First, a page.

Worlds Apart

Grassy Munchies all!

During a hearty munching session recently I found myself pondering on how different humans and horses are – literally worlds apart.

Despite this my pals tell me again and again of how horses and humans manage to become best of friends, creating unique partnerships and bonds with each other.

To stay alive horses live completely in the moment – all our senses tuned into the world around us at every second of every day. Our humans keep telling us only horses living in the wild need to worry about this. Try telling that to our genetics!

On the other hoof, humans seem to dwell on the past and future, paying little attention to the present. As most humans don’t need to spend their ‘here and now’ trying to stay alive, strikes me they could be enjoying it a bit more.

Worlds apart couldn’t be more true when it comes to our intelligence.

Humans are equipped with a high level of reasoning and self-awareness. Whether they choose to use this is another matter, but let’s not dwell on that.

Because horses are so different humans can sometimes think we’re not clever, but we are – just in a very different way.

Horses have a superior emotional intelligence with refined intuition and instinct. Bit of a nifty sixth sense actually. From a distance we can accurately understand the intent of an approaching animal. A sleepy lion, full up on it’s latest victim, will have a very different intent to a starving lion desperate to eat!

Kat may look very happy here (can’t blame her really being with a cob of such extreme and impressive hairiness) but I, on the other hand, am a bit worried because I’m shut in a building with sand on the floor and I can’t see any of my friends!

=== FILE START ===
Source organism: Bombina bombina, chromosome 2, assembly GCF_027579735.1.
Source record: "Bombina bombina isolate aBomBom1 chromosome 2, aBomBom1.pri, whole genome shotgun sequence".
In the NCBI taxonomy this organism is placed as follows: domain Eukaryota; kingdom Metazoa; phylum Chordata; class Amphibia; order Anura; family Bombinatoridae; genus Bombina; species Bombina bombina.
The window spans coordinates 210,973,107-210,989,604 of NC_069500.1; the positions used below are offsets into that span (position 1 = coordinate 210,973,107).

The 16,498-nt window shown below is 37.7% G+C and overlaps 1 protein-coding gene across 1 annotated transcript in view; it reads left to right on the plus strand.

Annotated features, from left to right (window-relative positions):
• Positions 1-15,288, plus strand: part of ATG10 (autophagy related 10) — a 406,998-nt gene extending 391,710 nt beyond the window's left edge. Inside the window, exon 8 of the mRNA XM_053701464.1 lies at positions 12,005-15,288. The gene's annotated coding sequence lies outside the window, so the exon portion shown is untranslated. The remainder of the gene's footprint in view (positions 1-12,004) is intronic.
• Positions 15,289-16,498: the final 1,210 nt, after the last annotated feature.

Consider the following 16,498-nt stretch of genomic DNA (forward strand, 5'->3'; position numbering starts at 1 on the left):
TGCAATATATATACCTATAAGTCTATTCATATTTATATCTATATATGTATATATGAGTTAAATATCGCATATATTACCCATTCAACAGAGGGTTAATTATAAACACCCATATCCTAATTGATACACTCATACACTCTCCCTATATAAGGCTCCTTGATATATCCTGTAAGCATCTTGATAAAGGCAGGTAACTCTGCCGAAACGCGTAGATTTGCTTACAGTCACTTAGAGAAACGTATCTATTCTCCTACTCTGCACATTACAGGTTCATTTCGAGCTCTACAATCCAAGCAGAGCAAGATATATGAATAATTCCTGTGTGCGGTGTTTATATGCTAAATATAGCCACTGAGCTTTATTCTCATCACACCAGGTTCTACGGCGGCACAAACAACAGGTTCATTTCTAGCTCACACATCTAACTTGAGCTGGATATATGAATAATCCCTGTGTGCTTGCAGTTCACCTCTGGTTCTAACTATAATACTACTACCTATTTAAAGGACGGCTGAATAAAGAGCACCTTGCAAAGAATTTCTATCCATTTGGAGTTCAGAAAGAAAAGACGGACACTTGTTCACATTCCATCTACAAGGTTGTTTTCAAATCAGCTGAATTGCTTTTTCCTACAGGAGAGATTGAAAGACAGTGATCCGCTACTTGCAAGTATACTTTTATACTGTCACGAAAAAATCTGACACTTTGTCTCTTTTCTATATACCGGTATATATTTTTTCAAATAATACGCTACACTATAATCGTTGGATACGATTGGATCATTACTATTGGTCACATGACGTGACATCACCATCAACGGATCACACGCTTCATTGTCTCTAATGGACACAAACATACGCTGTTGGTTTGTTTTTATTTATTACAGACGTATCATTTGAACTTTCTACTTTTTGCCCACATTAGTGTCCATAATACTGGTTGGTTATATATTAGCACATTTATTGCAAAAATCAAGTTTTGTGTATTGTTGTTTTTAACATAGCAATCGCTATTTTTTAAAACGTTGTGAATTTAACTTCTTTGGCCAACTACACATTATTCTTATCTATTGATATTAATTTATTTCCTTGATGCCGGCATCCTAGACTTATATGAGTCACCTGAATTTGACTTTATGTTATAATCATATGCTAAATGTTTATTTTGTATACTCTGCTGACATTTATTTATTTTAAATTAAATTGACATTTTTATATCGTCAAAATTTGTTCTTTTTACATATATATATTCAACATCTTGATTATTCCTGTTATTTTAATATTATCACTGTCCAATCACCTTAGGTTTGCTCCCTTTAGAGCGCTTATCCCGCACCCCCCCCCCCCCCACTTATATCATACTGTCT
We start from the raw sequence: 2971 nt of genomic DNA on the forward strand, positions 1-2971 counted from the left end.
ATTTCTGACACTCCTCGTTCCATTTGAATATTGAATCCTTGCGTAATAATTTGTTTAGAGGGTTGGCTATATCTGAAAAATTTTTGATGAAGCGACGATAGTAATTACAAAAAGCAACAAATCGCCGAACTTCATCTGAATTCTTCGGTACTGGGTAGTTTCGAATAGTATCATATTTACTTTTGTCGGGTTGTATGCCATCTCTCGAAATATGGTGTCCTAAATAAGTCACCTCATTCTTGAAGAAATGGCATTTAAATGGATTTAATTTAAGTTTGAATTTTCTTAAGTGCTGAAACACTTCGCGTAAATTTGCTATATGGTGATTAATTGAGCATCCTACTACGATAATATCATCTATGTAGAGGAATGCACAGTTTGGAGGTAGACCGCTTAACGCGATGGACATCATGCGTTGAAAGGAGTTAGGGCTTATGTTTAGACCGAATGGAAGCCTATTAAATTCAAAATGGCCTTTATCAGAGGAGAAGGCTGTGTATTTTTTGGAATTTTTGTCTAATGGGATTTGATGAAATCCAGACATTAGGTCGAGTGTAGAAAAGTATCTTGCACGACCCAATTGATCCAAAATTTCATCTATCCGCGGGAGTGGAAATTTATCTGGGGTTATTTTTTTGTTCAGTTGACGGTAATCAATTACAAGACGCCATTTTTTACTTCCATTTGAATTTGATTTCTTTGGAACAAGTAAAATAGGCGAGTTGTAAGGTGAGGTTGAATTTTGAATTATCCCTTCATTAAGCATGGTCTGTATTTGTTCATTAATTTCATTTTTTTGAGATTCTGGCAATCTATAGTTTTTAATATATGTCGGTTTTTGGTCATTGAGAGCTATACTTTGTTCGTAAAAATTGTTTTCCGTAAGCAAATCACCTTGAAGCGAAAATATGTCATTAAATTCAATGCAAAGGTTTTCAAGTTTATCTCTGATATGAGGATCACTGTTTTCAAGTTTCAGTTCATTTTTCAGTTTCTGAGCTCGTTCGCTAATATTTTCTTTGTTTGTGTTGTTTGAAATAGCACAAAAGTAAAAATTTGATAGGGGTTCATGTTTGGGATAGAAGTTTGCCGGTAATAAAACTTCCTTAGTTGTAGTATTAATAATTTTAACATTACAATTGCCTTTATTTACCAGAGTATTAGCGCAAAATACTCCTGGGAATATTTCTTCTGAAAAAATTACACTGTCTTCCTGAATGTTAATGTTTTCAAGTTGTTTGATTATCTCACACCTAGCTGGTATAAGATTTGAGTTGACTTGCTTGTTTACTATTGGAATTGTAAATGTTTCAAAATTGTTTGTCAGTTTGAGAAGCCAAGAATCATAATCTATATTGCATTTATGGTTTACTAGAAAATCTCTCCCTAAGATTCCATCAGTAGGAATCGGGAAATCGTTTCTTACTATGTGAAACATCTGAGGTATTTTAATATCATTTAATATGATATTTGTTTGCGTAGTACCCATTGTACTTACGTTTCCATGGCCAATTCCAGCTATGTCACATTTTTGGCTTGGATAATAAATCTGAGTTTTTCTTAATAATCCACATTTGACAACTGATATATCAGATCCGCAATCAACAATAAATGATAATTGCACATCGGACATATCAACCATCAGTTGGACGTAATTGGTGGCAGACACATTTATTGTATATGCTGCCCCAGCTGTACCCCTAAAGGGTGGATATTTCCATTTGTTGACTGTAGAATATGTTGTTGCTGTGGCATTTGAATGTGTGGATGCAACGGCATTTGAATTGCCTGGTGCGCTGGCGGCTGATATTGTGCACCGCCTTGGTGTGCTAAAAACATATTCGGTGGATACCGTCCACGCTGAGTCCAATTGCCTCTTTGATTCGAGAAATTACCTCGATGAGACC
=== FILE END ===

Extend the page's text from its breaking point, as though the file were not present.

We horses can also sense the emotion of our humans. Often from a distance and sometimes before they have any idea what they themselves are feeling!

Just for the record, we really like hanging out with humans who are calm, consistent, true and trustworthy. A human bringing all the baggage of a bad day to us can quite honestly turn around and try again tomorrow.

Left to our own devices, we can spike our stress and adrenaline levels in seconds to take flight in a life or death situation and drop them back down in equal time – using stress for it’s intended purpose.

As I say though, this is left to our own devices.

Humans seem to carry far too much stress around far too much of the time, which they unintentionally pass on to us. Keeping us confined too long, isolated from our pals or generally never allowing us to be what we are – horses! – adds to this stress, creating an overload.

Horses are congruent by nature – my vocabulary is really coming on isn’t it! Anyway, this means we can look calm and content on the outside, but inside we might be unhappy and stressed. We need this characteristic to avoid showing any weakness to predators.

When we do start showing our stress with so called ‘vices’ or ‘bad behaviour’ it means our stress levels have peaked. Instead of seeing this as ‘bad behaviour’ it would be really helpful if humans considered it as ‘information’ we’re trying to give.

This horse below used to live with us in our field until her human moved her to a field on her own. I feel very sad for her and cross all my hairy feathers that Kat will never do this to me. Being alone can make us extremely stressed and unhappy.

The lonely horse

To sum up my grassy ponderings, I reckon that humans are probably light years away from truly understanding how we think and feel. In turn, we horses are light years away from understanding the sophisticated human intelligence.

It seems to me that with patience and understanding our opposing characteristics combined has the ability to create something truly extraordinary. And, I hope me and Kat are on this path.

Although, she could try a bit harder. I mean, a few more hay cobs wouldn’t go amiss. And, perhaps a bucket of grassy munchies twice a day instead of just once would help?


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